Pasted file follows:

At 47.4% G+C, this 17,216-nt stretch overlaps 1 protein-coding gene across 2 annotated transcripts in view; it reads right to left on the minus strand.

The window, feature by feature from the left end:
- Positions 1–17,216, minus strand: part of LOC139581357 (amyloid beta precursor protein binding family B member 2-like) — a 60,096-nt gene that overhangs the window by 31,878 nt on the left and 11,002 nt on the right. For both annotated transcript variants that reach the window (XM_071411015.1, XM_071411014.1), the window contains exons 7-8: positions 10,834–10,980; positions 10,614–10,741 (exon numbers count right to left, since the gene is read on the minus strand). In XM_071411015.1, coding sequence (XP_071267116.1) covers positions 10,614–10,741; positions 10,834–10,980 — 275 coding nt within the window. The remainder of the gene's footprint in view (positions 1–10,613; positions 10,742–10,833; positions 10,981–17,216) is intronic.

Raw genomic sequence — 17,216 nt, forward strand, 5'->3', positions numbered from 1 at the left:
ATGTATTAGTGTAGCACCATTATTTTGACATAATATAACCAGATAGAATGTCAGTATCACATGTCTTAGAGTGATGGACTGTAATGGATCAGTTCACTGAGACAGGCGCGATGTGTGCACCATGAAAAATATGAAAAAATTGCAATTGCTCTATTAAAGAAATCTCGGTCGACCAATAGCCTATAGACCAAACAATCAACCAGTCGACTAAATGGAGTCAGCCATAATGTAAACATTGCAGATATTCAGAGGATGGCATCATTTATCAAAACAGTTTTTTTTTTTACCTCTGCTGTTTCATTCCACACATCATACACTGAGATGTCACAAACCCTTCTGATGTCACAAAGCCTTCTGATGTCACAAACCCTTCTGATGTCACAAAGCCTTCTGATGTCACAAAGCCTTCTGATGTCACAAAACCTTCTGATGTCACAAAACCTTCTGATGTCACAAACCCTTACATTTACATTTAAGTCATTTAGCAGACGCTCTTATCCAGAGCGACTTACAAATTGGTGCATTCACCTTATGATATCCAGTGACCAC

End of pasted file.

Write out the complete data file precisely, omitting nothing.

At 47.4% G+C, this 17,216-nt stretch overlaps 1 protein-coding gene across 2 annotated transcripts in view; it reads right to left on the minus strand.

The window, feature by feature from the left end:
- Positions 1–17,216, minus strand: part of LOC139581357 (amyloid beta precursor protein binding family B member 2-like) — a 60,096-nt gene that overhangs the window by 31,878 nt on the left and 11,002 nt on the right. For both annotated transcript variants that reach the window (XM_071411015.1, XM_071411014.1), the window contains exons 7-8: positions 10,834–10,980; positions 10,614–10,741 (exon numbers count right to left, since the gene is read on the minus strand). In XM_071411015.1, coding sequence (XP_071267116.1) covers positions 10,614–10,741; positions 10,834–10,980 — 275 coding nt within the window. The remainder of the gene's footprint in view (positions 1–10,613; positions 10,742–10,833; positions 10,981–17,216) is intronic.

Raw genomic sequence — 17,216 nt, forward strand, 5'->3', positions numbered from 1 at the left:
ATGTATTAGTGTAGCACCATTATTTTGACATAATATAACCAGATAGAATGTCAGTATCACATGTCTTAGAGTGATGGACTGTAATGGATCAGTTCACTGAGACAGGCGCGATGTGTGCACCATGAAAAATATGAAAAAATTGCAATTGCTCTATTAAAGAAATCTCGGTCGACCAATAGCCTATAGACCAAACAATCAACCAGTCGACTAAATGGAGTCAGCCATAATGTAAACATTGCAGATATTCAGAGGATGGCATCATTTATCAAAACAGTTTTTTTTTTTACCTCTGCTGTTTCATTCCACACATCATACACTGAGATGTCACAAACCCTTCTGATGTCACAAAGCCTTCTGATGTCACAAACCCTTCTGATGTCACAAAGCCTTCTGATGTCACAAAGCCTTCTGATGTCACAAAACCTTCTGATGTCACAAAACCTTCTGATGTCACAAACCCTTACATTTACATTTAAGTCATTTAGCAGACGCTCTTATCCAGAGCGACTTACAAATTGGTGCATTCACCTTATGATATCCAGTGACCAC